“And why not, peasant?” sneered Prince Zalve.
“Because she doesn’t love you.”
The crowd gasped at the same time.
“No matter. I am the finest prince in all the land. I’m sure she’ll learn to love me.”
“And you don’t love her.”
The crowd gasped louder.
“Why else would I want to get married to a servant?” asked Prince Zalve with disdain.
“For political points. You just want to gain popularity among the working class.”
Several people in the crowd fainted from shock. At this point, Prince Zalve turned as red as his tunic.
“How dare you question my motives, accuse me of pandering, ruin my wedding, besmirch my reputation, and show disrespect for your country! How dare you! I could have you hung for your transgression, but I fear that may be too light on you. No, I challenge you to a duel!”
Gustavio knew it would come to this. He felt the same as when Muldoon was chasing him, but also calmer. Despite his shaking knees, he glowed in his resignation to his fate.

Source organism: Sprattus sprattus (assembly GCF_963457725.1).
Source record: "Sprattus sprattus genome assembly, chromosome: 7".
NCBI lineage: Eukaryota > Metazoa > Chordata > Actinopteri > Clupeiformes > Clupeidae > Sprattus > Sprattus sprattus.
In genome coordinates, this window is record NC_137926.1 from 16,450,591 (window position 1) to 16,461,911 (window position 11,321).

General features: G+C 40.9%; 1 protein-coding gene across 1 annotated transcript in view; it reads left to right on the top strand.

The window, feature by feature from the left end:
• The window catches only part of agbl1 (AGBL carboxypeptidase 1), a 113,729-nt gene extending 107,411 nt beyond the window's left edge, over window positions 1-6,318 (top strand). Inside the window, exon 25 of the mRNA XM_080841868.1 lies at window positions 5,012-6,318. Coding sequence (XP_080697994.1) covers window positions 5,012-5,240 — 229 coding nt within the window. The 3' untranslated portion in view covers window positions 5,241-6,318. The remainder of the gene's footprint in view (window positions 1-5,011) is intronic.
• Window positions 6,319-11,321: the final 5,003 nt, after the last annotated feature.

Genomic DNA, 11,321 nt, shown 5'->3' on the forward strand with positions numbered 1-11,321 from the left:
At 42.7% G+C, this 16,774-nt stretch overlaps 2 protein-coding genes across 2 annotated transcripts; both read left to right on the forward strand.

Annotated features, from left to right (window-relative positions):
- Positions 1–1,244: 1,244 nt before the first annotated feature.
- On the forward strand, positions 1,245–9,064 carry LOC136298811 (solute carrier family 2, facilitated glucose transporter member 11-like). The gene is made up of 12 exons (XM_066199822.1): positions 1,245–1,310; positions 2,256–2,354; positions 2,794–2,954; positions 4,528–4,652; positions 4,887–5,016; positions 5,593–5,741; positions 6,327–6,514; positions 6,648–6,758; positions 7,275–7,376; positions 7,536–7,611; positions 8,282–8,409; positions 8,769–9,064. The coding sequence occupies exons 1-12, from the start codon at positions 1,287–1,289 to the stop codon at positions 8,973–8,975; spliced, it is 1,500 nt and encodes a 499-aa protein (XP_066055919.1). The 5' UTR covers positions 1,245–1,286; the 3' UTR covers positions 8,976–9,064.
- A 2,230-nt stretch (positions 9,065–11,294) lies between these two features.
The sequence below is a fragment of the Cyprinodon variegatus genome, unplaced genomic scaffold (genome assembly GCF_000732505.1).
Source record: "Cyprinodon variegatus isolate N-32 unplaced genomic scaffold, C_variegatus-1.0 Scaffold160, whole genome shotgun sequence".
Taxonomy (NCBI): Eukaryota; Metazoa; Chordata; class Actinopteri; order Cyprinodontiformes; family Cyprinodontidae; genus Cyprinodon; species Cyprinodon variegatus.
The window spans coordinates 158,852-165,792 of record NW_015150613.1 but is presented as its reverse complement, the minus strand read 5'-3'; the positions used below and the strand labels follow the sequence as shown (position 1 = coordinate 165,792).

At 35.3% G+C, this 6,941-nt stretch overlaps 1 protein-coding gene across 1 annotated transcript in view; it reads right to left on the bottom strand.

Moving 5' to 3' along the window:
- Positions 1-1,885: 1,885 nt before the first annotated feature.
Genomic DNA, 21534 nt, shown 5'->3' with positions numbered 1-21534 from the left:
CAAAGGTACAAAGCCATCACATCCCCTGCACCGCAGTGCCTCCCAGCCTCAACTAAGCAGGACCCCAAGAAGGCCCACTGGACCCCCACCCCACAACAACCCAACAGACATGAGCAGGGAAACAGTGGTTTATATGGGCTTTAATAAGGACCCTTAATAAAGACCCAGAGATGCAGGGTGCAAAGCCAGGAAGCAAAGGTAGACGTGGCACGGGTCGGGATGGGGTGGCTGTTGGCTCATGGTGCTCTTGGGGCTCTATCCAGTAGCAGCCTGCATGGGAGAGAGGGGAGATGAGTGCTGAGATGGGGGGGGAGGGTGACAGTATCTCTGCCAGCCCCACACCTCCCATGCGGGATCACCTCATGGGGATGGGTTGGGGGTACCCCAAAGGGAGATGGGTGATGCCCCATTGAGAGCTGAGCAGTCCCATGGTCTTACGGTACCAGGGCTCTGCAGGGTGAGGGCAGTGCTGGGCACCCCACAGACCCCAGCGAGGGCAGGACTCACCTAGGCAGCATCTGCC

“Very well. As I am an honorable noble, and since I proposed the duel, I shall let you decide upon the weapon.
Gustavio unsheathed his sword, threw the scabbard behind him, and stood in the ready position as his only reply.
“As you wish. Prepare to suffer! Guards! Bring me Dolor.” Two guards rushed onto the stage. One pulled the sword while the other held the scabbard with a flourish. Then they bowed and presented the sword to the prince, with the sword resting on four hands. Gustavio could tell the sword as a rapier. The sword was thin and lithe with serrations on each side. The gold hilt was laden with bulbous gemstones. On the pommel, a plump ruby acted as a counterweight for the sword. Prince Zalve picked up the rapier and practiced shredding the air in front of him.